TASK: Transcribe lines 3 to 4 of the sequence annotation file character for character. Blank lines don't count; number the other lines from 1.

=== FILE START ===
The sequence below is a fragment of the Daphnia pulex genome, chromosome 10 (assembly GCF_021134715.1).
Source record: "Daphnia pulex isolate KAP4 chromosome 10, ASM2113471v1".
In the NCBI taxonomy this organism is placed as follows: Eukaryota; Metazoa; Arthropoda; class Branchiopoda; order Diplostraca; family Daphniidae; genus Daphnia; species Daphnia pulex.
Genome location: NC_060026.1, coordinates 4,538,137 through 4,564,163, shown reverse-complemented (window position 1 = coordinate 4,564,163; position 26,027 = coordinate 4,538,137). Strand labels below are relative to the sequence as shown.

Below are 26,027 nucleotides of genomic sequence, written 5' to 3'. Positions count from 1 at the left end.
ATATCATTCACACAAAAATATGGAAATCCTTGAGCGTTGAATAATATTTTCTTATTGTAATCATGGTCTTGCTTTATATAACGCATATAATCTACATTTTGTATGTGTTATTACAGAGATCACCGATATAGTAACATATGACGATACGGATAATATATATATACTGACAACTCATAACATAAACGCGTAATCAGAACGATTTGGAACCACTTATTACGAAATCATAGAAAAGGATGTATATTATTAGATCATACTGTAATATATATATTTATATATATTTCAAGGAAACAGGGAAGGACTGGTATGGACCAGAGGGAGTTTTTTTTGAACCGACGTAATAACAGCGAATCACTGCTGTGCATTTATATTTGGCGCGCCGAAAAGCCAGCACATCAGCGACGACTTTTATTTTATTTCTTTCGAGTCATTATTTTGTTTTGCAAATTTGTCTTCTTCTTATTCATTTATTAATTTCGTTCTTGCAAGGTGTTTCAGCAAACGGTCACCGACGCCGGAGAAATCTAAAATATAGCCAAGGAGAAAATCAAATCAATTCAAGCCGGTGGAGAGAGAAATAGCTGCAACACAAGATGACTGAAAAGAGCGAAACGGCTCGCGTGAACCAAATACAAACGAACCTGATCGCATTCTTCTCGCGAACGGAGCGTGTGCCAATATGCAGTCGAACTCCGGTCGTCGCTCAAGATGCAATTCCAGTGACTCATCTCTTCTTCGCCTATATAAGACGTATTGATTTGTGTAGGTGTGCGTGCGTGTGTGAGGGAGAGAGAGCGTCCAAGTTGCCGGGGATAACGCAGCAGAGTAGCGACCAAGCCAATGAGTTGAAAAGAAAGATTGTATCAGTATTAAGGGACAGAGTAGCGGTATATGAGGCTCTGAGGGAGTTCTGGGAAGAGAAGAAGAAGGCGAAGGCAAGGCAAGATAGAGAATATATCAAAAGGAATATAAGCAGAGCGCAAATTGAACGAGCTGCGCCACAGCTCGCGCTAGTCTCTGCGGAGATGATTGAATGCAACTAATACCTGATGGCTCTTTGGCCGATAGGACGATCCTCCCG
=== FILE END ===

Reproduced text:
In the NCBI taxonomy this organism is placed as follows: Eukaryota; Metazoa; Arthropoda; class Branchiopoda; order Diplostraca; family Daphniidae; genus Daphnia; species Daphnia pulex.
Genome location: NC_060026.1, coordinates 4,538,137 through 4,564,163, shown reverse-complemented (window position 1 = coordinate 4,564,163; position 26,027 = coordinate 4,538,137). Strand labels below are relative to the sequence as shown.